The list included adverts from: Money Supermarket (1,513 complaints), Booking.com (683), PayPal UK (464), Booking.com (407), Protein World (380), British Heart Foundation (219), Booking.com (201), UK Department of Health (181), Nicocigs (145) and Omega Pharma (136).
The investigation into Protein World’s London Tube adverts was sparked by a social media campaign which won 71,111 petition signatories. Critics claimed the posters asking ‘Are You Beach Body Ready?’ put pressure on women to adhere to a certain body type.
The headline-grabbing campaign culminated in 380 complaints logged with the ASA. However in its final ruling the ASA concluded the advert was not likely to “shame women who had different body shapes into believing they needed to take a slimming supplement to feel confident wearing swimwear in public”.
The ASA said at the time it had to be blind to such social media "white heat" and when this public "noise" was removed from the picture there was little reason to ban the advert.
Viewers said Omega Pharma’s advert for its slimming aid XLS Medical presented an irresponsible approach to body image and confidence in its presentation of a healthy, slim young woman apparently unhappy about her weight before a beach holiday.
The company did not respond to our request for comment in time for the publication but told us at the time of the ruling it had not meant to “cause offence, simply to highlight the variety of healthy weight-loss and weight-maintenance goals and motivations XLS-Medical can support with”.
This was the only complaint within the top ten list upheld by the ASA.
The list was dominated by issues of harm and offence.
For example the public disapproved of the British Heart Foundation’s “distressing” depiction of a boy whose father had died from a heart attack.
Meanwhile the UK Department of Health upset viewers with its “graphic and gruesome” anti-smoking campaign, which showed a man rolling a cigarette made of blood and flesh.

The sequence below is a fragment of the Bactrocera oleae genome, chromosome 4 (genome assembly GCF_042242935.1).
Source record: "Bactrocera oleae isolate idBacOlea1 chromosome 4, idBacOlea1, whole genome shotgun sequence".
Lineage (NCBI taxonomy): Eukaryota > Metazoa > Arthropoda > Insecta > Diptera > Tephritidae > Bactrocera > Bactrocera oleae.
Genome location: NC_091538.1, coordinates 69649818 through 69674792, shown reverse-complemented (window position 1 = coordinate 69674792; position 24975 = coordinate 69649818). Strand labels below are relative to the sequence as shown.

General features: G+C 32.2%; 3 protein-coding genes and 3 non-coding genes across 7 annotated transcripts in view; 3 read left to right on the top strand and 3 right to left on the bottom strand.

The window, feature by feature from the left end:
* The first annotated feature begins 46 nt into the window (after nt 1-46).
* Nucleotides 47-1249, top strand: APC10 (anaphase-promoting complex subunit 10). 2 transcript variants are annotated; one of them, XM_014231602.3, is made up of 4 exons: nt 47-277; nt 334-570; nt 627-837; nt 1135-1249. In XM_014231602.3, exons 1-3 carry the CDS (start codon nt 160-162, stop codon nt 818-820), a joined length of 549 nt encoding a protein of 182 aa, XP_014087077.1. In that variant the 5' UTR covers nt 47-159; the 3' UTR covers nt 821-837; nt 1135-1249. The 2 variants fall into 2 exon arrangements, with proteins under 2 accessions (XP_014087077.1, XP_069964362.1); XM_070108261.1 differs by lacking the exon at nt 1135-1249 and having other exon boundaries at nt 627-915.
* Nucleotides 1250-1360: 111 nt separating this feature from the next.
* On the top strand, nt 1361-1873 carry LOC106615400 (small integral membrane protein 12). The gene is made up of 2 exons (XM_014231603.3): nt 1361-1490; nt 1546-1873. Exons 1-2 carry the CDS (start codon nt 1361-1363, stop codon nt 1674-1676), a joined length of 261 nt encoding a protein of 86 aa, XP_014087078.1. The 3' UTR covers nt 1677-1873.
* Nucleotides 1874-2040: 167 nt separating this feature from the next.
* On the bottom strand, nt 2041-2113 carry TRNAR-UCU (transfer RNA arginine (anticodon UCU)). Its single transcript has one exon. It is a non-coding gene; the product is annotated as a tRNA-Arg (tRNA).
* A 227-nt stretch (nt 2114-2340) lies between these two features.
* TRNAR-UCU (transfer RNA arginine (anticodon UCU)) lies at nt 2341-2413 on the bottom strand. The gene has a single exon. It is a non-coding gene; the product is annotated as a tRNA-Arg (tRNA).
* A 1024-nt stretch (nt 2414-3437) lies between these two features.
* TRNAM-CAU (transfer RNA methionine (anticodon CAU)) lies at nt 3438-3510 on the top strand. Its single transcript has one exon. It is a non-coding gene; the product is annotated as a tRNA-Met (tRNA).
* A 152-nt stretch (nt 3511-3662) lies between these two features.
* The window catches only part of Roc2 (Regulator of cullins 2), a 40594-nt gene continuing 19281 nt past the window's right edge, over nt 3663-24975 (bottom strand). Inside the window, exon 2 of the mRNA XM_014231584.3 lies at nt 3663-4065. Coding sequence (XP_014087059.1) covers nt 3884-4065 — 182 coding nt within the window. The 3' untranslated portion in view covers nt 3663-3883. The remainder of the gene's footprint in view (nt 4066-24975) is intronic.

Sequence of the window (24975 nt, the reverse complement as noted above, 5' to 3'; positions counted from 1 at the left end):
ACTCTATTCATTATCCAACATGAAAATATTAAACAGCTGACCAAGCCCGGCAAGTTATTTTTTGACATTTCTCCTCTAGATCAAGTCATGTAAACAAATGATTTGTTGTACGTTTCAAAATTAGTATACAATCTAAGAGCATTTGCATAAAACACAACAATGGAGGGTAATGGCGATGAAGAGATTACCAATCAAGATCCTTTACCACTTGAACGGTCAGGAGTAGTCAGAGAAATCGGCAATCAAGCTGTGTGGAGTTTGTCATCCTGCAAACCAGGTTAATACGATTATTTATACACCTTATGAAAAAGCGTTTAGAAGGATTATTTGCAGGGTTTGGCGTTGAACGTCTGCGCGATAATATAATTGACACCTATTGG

Money Supermarket’s advert received the most complaints by far. Viewers said the images of a man dancing down a street in denim shorts and high heels was “overtly sexual”.
However, the ASA said in reality 75% of its caseload was made up of complaints about misleading advertising.
In a statement, ASA chief executive Guy Parker said: “Our top 10 for 2015 will no doubt get people talking about whether the ads are or aren’t offensive, but there are important issues at stake here. Advertisers must take care not to cause serious or widespread offence, but we don’t play a number’s game.”
“And while matters of offence can grab the headlines, the bulk of our work is the less glamorous task of tackling misleading advertising. That’s why we’re taking a more proactive approach to address the issues which affect consumers the most before complaints need to be made.”
The ASA said if such complaints of misleading advertising were upheld, it would “not hesitate” to impose a ban.
A history of complaints
The investigation into body image pressure was the second ASA enquiry involving Protein World last year. Earlier in the year the authority upheld a complaint that the company was using unauthorised health claims on its products.
In the April ruling the ASA wrote: “We considered the product's name ‘Slender Blend’ was in itself a health claim, which implied weight loss. We had not seen evidence that ‘Slender Blend’ was an authorised health claim.”
Nearly one year on and the company has just launched a new bikini-clad campaign using the brand name Slender Blend for a weight loss meal replacement product.
The ASA told us it had been working with the company “behind the scenes” to help it bring its claims in line with what is permitted under the EU Nutrition and Health Claims Register (NHCR).
However a spokesperson said this week the substance of these discussions was confidential, stating, "further to our ruling our Compliance team is now satisfied that the marketing claims that were formerly in breach of the Advertising Code in that ruling aren’t likely to be so anymore.”
It is unclear what changes have been made to the product or if further science has come to validate the brand name under the NHCR.
The company did not respond to our request for comment by publication.
This complaint led to the company’s expulsion from the European Specialist Sports Nutrition Alliance (ESSNA).